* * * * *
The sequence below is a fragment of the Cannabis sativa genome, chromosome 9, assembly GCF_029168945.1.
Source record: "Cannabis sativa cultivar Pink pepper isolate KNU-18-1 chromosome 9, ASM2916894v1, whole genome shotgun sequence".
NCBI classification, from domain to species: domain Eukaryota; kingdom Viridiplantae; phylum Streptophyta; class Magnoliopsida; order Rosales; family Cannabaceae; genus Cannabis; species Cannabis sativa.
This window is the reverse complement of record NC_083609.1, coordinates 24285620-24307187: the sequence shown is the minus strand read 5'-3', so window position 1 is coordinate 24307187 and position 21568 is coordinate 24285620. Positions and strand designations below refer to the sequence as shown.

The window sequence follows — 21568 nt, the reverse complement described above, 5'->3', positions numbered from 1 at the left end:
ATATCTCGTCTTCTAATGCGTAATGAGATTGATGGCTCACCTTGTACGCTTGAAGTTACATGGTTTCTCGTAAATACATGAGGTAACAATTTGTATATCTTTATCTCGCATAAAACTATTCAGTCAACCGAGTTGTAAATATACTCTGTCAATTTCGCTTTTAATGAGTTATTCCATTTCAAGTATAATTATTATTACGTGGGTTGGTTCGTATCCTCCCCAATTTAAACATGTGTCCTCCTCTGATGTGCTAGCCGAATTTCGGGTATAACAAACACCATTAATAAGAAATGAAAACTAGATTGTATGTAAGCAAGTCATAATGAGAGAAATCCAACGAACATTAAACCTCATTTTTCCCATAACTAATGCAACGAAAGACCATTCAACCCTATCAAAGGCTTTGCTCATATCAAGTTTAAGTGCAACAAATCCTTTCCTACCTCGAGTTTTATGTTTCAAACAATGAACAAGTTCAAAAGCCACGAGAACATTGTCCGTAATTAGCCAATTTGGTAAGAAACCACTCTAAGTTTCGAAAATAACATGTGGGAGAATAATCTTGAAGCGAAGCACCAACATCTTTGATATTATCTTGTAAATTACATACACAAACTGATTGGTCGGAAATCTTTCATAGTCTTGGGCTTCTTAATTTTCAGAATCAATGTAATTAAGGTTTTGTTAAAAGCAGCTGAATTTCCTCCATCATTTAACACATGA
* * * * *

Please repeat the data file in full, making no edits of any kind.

The sequence below is a fragment of the Cannabis sativa genome, chromosome 9, assembly GCF_029168945.1.
Source record: "Cannabis sativa cultivar Pink pepper isolate KNU-18-1 chromosome 9, ASM2916894v1, whole genome shotgun sequence".
NCBI classification, from domain to species: domain Eukaryota; kingdom Viridiplantae; phylum Streptophyta; class Magnoliopsida; order Rosales; family Cannabaceae; genus Cannabis; species Cannabis sativa.
This window is the reverse complement of record NC_083609.1, coordinates 24285620-24307187: the sequence shown is the minus strand read 5'-3', so window position 1 is coordinate 24307187 and position 21568 is coordinate 24285620. Positions and strand designations below refer to the sequence as shown.

The window sequence follows — 21568 nt, the reverse complement described above, 5'->3', positions numbered from 1 at the left end:
ATATCTCGTCTTCTAATGCGTAATGAGATTGATGGCTCACCTTGTACGCTTGAAGTTACATGGTTTCTCGTAAATACATGAGGTAACAATTTGTATATCTTTATCTCGCATAAAACTATTCAGTCAACCGAGTTGTAAATATACTCTGTCAATTTCGCTTTTAATGAGTTATTCCATTTCAAGTATAATTATTATTACGTGGGTTGGTTCGTATCCTCCCCAATTTAAACATGTGTCCTCCTCTGATGTGCTAGCCGAATTTCGGGTATAACAAACACCATTAATAAGAAATGAAAACTAGATTGTATGTAAGCAAGTCATAATGAGAGAAATCCAACGAACATTAAACCTCATTTTTCCCATAACTAATGCAACGAAAGACCATTCAACCCTATCAAAGGCTTTGCTCATATCAAGTTTAAGTGCAACAAATCCTTTCCTACCTCGAGTTTTATGTTTCAAACAATGAACAAGTTCAAAAGCCACGAGAACATTGTCCGTAATTAGCCAATTTGGTAAGAAACCACTCTAAGTTTCGAAAATAACATGTGGGAGAATAATCTTGAAGCGAAGCACCAACATCTTTGATATTATCTTGTAAATTACATACACAAACTGATTGGTCGGAAATCTTTCATAGTCTTGGGCTTCTTAATTTTCAGAATCAATGTAATTAAGGTTTTGTTAAAAGCAGCTGAATTTCCTCCATCATTTAACACATGA